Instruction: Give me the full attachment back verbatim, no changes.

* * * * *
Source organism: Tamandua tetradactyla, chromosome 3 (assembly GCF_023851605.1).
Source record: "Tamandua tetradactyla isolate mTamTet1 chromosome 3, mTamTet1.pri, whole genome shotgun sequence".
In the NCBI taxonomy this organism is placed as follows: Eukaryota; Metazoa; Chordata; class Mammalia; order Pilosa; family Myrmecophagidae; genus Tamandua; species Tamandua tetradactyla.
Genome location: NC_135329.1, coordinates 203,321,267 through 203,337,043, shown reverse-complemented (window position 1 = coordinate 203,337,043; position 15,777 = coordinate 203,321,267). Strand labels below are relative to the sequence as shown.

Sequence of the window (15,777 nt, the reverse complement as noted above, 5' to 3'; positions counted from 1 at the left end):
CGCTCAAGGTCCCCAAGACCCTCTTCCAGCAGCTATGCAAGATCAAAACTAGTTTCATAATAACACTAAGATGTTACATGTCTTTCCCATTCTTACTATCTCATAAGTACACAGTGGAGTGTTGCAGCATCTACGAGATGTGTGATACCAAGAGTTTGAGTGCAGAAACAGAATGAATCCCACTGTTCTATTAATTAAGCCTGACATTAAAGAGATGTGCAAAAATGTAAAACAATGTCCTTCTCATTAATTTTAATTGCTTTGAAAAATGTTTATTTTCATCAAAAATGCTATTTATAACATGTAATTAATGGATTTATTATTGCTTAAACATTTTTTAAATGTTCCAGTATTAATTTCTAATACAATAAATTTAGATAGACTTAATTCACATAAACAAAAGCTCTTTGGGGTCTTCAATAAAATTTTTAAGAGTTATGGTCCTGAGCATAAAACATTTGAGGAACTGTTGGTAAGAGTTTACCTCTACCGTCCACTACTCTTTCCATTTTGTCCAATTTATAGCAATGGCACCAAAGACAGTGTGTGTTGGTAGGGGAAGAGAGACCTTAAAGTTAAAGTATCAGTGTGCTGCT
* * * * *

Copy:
Source organism: Tamandua tetradactyla, chromosome 3 (assembly GCF_023851605.1).
Source record: "Tamandua tetradactyla isolate mTamTet1 chromosome 3, mTamTet1.pri, whole genome shotgun sequence".
In the NCBI taxonomy this organism is placed as follows: Eukaryota; Metazoa; Chordata; class Mammalia; order Pilosa; family Myrmecophagidae; genus Tamandua; species Tamandua tetradactyla.
Genome location: NC_135329.1, coordinates 203,321,267 through 203,337,043, shown reverse-complemented (window position 1 = coordinate 203,337,043; position 15,777 = coordinate 203,321,267). Strand labels below are relative to the sequence as shown.

Sequence of the window (15,777 nt, the reverse complement as noted above, 5' to 3'; positions counted from 1 at the left end):
CGCTCAAGGTCCCCAAGACCCTCTTCCAGCAGCTATGCAAGATCAAAACTAGTTTCATAATAACACTAAGATGTTACATGTCTTTCCCATTCTTACTATCTCATAAGTACACAGTGGAGTGTTGCAGCATCTACGAGATGTGTGATACCAAGAGTTTGAGTGCAGAAACAGAATGAATCCCACTGTTCTATTAATTAAGCCTGACATTAAAGAGATGTGCAAAAATGTAAAACAATGTCCTTCTCATTAATTTTAATTGCTTTGAAAAATGTTTATTTTCATCAAAAATGCTATTTATAACATGTAATTAATGGATTTATTATTGCTTAAACATTTTTTAAATGTTCCAGTATTAATTTCTAATACAATAAATTTAGATAGACTTAATTCACATAAACAAAAGCTCTTTGGGGTCTTCAATAAAATTTTTAAGAGTTATGGTCCTGAGCATAAAACATTTGAGGAACTGTTGGTAAGAGTTTACCTCTACCGTCCACTACTCTTTCCATTTTGTCCAATTTATAGCAATGGCACCAAAGACAGTGTGTGTTGGTAGGGGAAGAGAGACCTTAAAGTTAAAGTATCAGTGTGCTGCT